Bumblebee tears itself away from the replicatory nature of Michael Bay’s formula; bringing fun, heart, and just a little bit of soul to a franchise that felt as robotic as that characters themselves.
Set in the 1980’s Bumblebee follows the journey of a young girl named Charlie (Hailee Steinfeld) - a determined, clever, but a distant girl who is still struggling from the recent loss of her father. Charlie comes across Bumblebee in a scrapyard, fixes him up, and they form a bond. This is a story about the bond between Bee and his first companion, their relationship, and the lessons they learn. The decision to go with a character-driven story sparks life back into this rusty franchise, stripping bare its paint, recoating it, and waxing it with a shiny new direction.
Bumblebee stands as the first Transformers film that is not under the misguided direction of Michael Bay. Director Travis Knight discards the heavy action spectacle and places characters at the forefront to form an enticing story. While the script isn’t perfect, there’s plenty of moments to smile at, as humor plays a major role in creating a looser and more relaxed tone over Bay’s exhausting ‘end of the world’ nonsense.
Hailee Steinfeld does an excellent job at portraying a teen struggling with the loss of her father and trying to find a way to move on from that. She has an innate ability to convey difficult emotions and elevates every scene she is in.
It goes without saying that this film is certainly aiming to strike a more cutesier tone to attract younger audiences and a larger demographic by making Bee seem more vulnerable and scared. Bumblebee’s amnesia, lack of vocals, hidden power, and bond with a young human reminds us distinctly of "The Iron Giant". It goes without saying that this isn’t the most original direction the film could have gone in, but in this franchise, it excels beyond measure.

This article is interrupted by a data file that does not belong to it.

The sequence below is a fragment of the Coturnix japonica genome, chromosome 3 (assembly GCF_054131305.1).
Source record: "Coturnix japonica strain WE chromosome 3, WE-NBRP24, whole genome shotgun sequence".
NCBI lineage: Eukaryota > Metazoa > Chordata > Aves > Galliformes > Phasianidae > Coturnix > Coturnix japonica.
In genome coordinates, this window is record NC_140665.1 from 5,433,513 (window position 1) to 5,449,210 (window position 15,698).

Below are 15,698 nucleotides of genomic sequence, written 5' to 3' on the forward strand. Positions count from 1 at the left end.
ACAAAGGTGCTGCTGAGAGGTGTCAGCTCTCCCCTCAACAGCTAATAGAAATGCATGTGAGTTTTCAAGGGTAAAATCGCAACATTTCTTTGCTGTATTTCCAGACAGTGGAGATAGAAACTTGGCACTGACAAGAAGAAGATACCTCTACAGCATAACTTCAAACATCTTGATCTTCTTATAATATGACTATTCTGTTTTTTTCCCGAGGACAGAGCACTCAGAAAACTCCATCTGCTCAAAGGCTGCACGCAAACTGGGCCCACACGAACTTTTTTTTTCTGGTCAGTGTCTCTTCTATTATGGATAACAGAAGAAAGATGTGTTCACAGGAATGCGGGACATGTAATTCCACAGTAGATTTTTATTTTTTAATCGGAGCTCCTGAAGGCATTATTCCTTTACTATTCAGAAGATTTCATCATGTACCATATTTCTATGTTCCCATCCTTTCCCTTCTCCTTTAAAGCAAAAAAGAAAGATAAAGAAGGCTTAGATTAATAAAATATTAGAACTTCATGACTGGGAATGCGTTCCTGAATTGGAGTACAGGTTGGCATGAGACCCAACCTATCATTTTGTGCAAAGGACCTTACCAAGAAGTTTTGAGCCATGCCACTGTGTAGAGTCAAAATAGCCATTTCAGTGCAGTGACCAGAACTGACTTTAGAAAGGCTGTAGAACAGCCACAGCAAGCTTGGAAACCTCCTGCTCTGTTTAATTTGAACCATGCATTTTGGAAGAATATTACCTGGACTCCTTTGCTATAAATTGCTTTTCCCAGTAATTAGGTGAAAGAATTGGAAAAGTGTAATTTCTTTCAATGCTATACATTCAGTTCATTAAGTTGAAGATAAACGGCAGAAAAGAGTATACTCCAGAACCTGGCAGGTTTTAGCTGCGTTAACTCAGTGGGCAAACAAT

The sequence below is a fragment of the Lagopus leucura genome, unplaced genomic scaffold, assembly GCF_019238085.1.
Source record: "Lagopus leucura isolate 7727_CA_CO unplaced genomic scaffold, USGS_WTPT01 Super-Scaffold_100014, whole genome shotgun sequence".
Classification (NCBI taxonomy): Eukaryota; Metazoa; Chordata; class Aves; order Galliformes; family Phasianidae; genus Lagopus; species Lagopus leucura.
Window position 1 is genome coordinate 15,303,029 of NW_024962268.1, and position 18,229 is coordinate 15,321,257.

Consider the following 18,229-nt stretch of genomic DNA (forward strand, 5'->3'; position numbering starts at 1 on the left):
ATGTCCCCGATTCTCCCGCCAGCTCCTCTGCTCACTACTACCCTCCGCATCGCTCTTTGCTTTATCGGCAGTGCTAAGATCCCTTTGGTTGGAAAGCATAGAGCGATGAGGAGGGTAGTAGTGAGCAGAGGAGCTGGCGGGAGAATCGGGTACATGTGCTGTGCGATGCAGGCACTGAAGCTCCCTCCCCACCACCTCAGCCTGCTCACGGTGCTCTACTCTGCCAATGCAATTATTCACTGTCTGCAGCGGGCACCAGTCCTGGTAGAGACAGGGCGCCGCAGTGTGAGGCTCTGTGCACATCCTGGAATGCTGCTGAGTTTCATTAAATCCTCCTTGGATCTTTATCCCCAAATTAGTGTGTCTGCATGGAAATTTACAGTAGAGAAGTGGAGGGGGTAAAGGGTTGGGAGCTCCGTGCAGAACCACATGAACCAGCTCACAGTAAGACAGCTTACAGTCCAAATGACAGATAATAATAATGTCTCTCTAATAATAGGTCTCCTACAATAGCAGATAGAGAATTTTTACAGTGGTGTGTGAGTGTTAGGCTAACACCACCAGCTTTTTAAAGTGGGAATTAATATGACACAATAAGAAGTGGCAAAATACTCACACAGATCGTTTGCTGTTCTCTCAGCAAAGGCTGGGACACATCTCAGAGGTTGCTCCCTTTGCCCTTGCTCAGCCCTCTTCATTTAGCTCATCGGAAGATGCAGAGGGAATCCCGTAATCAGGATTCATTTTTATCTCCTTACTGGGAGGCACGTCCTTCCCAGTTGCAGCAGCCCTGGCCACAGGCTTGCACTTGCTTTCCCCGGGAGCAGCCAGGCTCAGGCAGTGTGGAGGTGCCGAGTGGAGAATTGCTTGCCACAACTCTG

The film is shot quite nicely, and on par with the other transformer films, except with some more quirky camera movements. Visual Effects are brilliant in relation to its budget, especially considering this film stands as the franchises best, as well as cheapest. The Autobots look more cartoonish, relating back to its roots and that cutesier tone mentioned earlier. The art direction, from sets to costuming felt severely off for an 80’s setting. This made it difficult to get immersed inside the world as there were essentially no establishing shots of towns to ground ourselves in the time period, just half a dozen locations that the film loops around.
"Bumblebee" branches away from the previous Transformers films by not taking itself too seriously and allowing itself to explore a more settled tone. This is a self-contained story that echoes themes of friendship and courage. Travis Knight has given us the best Transformers movie to date, it has heart, it has action, and most importantly, it has fun. I'm going to give "Bumblebee" an 8 out of 10.